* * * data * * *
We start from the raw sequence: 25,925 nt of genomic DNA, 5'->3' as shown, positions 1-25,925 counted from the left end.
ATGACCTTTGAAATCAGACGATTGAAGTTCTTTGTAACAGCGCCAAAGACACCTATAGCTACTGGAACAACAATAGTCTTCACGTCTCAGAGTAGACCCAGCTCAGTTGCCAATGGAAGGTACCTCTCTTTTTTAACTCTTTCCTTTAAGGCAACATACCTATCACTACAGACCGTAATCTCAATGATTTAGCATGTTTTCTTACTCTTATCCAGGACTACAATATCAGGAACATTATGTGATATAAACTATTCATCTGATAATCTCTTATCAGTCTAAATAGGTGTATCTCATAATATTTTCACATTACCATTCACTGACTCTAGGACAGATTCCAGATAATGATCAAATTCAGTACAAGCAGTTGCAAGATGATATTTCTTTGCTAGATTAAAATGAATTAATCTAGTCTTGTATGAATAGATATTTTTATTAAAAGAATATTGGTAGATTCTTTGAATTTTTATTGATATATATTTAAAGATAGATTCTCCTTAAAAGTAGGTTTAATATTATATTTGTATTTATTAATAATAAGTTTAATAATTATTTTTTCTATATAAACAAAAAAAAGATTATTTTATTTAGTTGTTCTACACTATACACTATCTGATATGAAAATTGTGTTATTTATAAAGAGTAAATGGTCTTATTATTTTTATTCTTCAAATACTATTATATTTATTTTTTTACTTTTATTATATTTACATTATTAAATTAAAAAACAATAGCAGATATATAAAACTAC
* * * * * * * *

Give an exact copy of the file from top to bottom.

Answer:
We start from the raw sequence: 25,925 nt of genomic DNA, 5'->3' as shown, positions 1-25,925 counted from the left end.
ATGACCTTTGAAATCAGACGATTGAAGTTCTTTGTAACAGCGCCAAAGACACCTATAGCTACTGGAACAACAATAGTCTTCACGTCTCAGAGTAGACCCAGCTCAGTTGCCAATGGAAGGTACCTCTCTTTTTTAACTCTTTCCTTTAAGGCAACATACCTATCACTACAGACCGTAATCTCAATGATTTAGCATGTTTTCTTACTCTTATCCAGGACTACAATATCAGGAACATTATGTGATATAAACTATTCATCTGATAATCTCTTATCAGTCTAAATAGGTGTATCTCATAATATTTTCACATTACCATTCACTGACTCTAGGACAGATTCCAGATAATGATCAAATTCAGTACAAGCAGTTGCAAGATGATATTTCTTTGCTAGATTAAAATGAATTAATCTAGTCTTGTATGAATAGATATTTTTATTAAAAGAATATTGGTAGATTCTTTGAATTTTTATTGATATATATTTAAAGATAGATTCTCCTTAAAAGTAGGTTTAATATTATATTTGTATTTATTAATAATAAGTTTAATAATTATTTTTTCTATATAAACAAAAAAAAGATTATTTTATTTAGTTGTTCTACACTATACACTATCTGATATGAAAATTGTGTTATTTATAAAGAGTAAATGGTCTTATTATTTTTATTCTTCAAATACTATTATATTTATTTTTTTACTTTTATTATATTTACATTATTAAATTAAAAAACAATAGCAGATATATAAAACTAC